Child Passenger Safety Week, Sept. 18-24, is sponsored by the U.S. Department of Transportation’s National Highway Traffic Safety Administration or NHTSA. The goal is to inform parents and caregivers about proper car seat safety for infants and children.
While infants and toddlers under the age of 24 months are recommended to ride in rear-facing car seats, the specifications for children two years of age and older can get muddled from there.
Each rear-facing car seat has its own height and weight limits, but the American Academy of Pediatrics has cited one year and 20 pounds as the minimum requirement for flipping the car seat to face the front of the vehicle, though it is still recommended that children remain rear-facing as long as possible.
So what makes rear-facing better for infants? According to AAA, rear-facing car seats are designed to distribute crash forces across the shell of the car seat. For crashes that occur at the front or side of the vehicle, these take the impact, protecting the child’s head, neck and spine.
When a child has outgrown the limits for height and weight, he or she is moved to a booster seat that is designed to raise the child up to adult height to accommodate the use of a seat belt. As with car seats, booster seats are meant to absorb force from impact.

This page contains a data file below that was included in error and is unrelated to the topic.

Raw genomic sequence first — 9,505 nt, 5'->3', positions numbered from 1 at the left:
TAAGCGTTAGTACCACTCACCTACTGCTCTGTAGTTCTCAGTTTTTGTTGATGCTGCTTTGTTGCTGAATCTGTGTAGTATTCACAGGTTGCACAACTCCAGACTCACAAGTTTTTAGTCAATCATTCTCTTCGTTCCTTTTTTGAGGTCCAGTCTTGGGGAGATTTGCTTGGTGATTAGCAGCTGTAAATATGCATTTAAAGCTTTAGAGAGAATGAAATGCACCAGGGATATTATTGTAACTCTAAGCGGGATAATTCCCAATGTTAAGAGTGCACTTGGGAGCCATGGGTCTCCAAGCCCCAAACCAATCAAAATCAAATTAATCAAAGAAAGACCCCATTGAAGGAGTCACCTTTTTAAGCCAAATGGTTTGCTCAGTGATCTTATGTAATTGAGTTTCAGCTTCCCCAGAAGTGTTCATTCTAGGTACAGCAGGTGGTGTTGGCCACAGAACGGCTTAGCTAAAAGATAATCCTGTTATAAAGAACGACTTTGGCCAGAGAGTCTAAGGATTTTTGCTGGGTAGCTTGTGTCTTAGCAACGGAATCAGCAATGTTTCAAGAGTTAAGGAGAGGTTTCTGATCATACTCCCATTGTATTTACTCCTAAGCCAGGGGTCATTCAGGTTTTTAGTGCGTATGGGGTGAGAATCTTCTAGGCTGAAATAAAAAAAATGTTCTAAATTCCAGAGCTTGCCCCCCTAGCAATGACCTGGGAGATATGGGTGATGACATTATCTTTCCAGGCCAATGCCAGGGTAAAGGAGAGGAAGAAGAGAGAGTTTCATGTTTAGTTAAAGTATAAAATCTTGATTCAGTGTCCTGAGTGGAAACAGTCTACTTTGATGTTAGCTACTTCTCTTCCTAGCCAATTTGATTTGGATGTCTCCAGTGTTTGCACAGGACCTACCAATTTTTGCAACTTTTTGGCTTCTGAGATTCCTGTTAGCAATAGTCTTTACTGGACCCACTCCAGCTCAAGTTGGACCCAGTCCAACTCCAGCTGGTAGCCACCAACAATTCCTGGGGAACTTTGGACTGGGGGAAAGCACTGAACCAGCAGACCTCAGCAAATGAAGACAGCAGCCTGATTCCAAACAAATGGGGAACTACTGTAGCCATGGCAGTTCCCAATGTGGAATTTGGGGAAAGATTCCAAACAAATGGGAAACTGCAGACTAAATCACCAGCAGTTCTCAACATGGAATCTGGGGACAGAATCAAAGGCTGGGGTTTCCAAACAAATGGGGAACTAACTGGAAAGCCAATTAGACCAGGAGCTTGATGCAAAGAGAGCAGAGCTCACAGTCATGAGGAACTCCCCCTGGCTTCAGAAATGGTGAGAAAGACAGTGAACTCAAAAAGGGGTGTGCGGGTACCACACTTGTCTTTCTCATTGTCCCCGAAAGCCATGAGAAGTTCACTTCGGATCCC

But the seats alone are not enough to keep children safe.
Making sure seats are installed properly requires more than just reading the manual. Car seats need to be snug, with only an inch of wiggle room from side to side, and set to the proper angle for the child’s age. A professional inspector can make sure the seat is set up correctly.
Buying used car seats can also pose a threat. Though it may look undamaged, it is almost impossible to know if it has been involved in a car wreck that may have jeopardized its safety features or if it is past the expiration date. The plastic in older models can degrade over time and cause them to be structurally compromised.
With so much information circulating about this topic, it can be difficult for parents and caregivers to know for sure what is safest for children.
If in doubt, parents can bring safety seats to be checked for proper installation and appropriateness for a child’s age, weight and height from 10 a.m. to noon Saturday at the Altus Fire Sub Station No. 1, 1915 N. Main St. in Altus.
For those unable to attend the event, members of the Altus Fire Department are available to perform car seat inspections by appointment.
For more information, contact the Altus Fire Department at 580-481-2231.
Reach Katrina Goforth at 580-482-1221, ext. 2077.